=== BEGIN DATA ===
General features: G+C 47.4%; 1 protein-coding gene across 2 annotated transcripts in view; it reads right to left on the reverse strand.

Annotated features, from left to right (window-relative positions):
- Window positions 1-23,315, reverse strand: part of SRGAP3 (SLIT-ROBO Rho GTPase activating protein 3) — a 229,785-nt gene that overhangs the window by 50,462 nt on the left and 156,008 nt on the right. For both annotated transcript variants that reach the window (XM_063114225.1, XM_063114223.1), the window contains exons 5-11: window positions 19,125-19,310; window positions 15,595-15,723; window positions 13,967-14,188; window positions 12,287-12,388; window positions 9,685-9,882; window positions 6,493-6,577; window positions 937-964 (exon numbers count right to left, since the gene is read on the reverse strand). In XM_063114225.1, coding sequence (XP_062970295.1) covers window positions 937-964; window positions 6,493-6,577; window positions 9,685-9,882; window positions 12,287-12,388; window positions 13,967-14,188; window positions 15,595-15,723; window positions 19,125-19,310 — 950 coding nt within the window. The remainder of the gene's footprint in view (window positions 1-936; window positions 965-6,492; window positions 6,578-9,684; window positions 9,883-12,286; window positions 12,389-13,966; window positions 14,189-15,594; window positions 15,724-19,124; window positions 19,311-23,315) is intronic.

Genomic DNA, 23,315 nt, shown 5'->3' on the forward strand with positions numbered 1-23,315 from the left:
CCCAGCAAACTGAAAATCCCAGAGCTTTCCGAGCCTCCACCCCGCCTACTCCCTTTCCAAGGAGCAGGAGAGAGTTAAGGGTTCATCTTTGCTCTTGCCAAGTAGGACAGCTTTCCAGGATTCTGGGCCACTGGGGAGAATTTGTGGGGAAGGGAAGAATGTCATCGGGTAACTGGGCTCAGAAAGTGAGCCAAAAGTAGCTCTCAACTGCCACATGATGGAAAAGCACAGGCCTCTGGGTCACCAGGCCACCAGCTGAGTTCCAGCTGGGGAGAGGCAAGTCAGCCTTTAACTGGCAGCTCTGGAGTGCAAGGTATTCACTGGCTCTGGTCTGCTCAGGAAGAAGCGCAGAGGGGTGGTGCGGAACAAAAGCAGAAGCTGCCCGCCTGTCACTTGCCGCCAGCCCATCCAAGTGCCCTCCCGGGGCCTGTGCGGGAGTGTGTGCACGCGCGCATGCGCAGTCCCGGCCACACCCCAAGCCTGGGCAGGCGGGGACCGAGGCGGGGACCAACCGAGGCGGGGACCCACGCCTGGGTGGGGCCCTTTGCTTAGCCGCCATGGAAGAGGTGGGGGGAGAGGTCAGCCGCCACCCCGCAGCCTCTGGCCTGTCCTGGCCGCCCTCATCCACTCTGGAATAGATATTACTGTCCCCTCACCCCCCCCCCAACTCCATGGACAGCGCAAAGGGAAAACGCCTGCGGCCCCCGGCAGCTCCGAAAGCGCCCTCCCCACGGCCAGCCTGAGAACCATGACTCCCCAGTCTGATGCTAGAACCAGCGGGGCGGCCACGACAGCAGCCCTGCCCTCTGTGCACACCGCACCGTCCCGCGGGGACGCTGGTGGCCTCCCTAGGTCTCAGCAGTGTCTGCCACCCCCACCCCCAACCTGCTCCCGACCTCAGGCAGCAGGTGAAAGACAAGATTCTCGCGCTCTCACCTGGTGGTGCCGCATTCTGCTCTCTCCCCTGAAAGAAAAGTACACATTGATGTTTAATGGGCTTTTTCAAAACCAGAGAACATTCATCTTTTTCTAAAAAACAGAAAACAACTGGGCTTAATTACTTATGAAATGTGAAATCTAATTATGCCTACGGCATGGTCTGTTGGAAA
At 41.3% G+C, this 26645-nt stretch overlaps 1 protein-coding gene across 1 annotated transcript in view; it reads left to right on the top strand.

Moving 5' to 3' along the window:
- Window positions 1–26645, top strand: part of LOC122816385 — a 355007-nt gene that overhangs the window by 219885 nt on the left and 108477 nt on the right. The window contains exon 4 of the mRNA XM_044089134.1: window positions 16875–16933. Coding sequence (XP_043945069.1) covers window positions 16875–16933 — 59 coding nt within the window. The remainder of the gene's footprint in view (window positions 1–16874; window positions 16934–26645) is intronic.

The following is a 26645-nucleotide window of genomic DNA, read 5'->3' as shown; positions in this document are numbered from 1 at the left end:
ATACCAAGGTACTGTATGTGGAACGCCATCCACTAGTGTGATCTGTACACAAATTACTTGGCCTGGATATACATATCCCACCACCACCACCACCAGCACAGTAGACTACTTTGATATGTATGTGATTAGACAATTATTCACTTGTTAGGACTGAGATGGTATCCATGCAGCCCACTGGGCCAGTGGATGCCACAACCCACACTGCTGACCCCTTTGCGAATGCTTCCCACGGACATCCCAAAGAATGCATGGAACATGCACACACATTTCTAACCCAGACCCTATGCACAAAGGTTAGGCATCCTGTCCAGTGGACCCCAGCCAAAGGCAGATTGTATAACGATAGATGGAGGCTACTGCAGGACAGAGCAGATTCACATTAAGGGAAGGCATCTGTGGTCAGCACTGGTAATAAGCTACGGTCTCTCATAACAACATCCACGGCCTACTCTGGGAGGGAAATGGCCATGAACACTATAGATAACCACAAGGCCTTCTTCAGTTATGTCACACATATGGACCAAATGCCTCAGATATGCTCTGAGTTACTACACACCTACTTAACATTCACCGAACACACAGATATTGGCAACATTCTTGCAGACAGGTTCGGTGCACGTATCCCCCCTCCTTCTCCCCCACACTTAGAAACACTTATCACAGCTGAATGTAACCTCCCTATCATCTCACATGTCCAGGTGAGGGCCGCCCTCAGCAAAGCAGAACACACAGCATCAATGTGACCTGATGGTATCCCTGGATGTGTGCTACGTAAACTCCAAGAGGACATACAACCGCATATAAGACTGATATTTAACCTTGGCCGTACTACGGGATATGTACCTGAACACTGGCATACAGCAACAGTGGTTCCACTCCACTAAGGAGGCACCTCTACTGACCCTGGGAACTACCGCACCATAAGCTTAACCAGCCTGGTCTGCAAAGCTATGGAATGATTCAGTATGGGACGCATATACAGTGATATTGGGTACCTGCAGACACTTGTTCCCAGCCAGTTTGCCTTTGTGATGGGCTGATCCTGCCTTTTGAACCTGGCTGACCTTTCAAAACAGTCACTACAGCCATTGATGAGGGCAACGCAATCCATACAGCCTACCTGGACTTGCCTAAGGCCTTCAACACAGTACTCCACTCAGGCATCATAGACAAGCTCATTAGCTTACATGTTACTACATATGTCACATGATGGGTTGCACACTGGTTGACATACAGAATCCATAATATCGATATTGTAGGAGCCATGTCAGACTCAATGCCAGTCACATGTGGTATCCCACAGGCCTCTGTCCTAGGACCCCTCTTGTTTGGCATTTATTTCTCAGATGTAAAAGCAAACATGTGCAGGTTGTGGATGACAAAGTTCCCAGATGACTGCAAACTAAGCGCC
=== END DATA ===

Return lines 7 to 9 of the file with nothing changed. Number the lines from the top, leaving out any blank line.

Moving 5' to 3' along the window:
- Window positions 1–26645, top strand: part of LOC122816385 — a 355007-nt gene that overhangs the window by 219885 nt on the left and 108477 nt on the right. The window contains exon 4 of the mRNA XM_044089134.1: window positions 16875–16933. Coding sequence (XP_043945069.1) covers window positions 16875–16933 — 59 coding nt within the window. The remainder of the gene's footprint in view (window positions 1–16874; window positions 16934–26645) is intronic.

The following is a 26645-nucleotide window of genomic DNA, read 5'->3' as shown; positions in this document are numbered from 1 at the left end: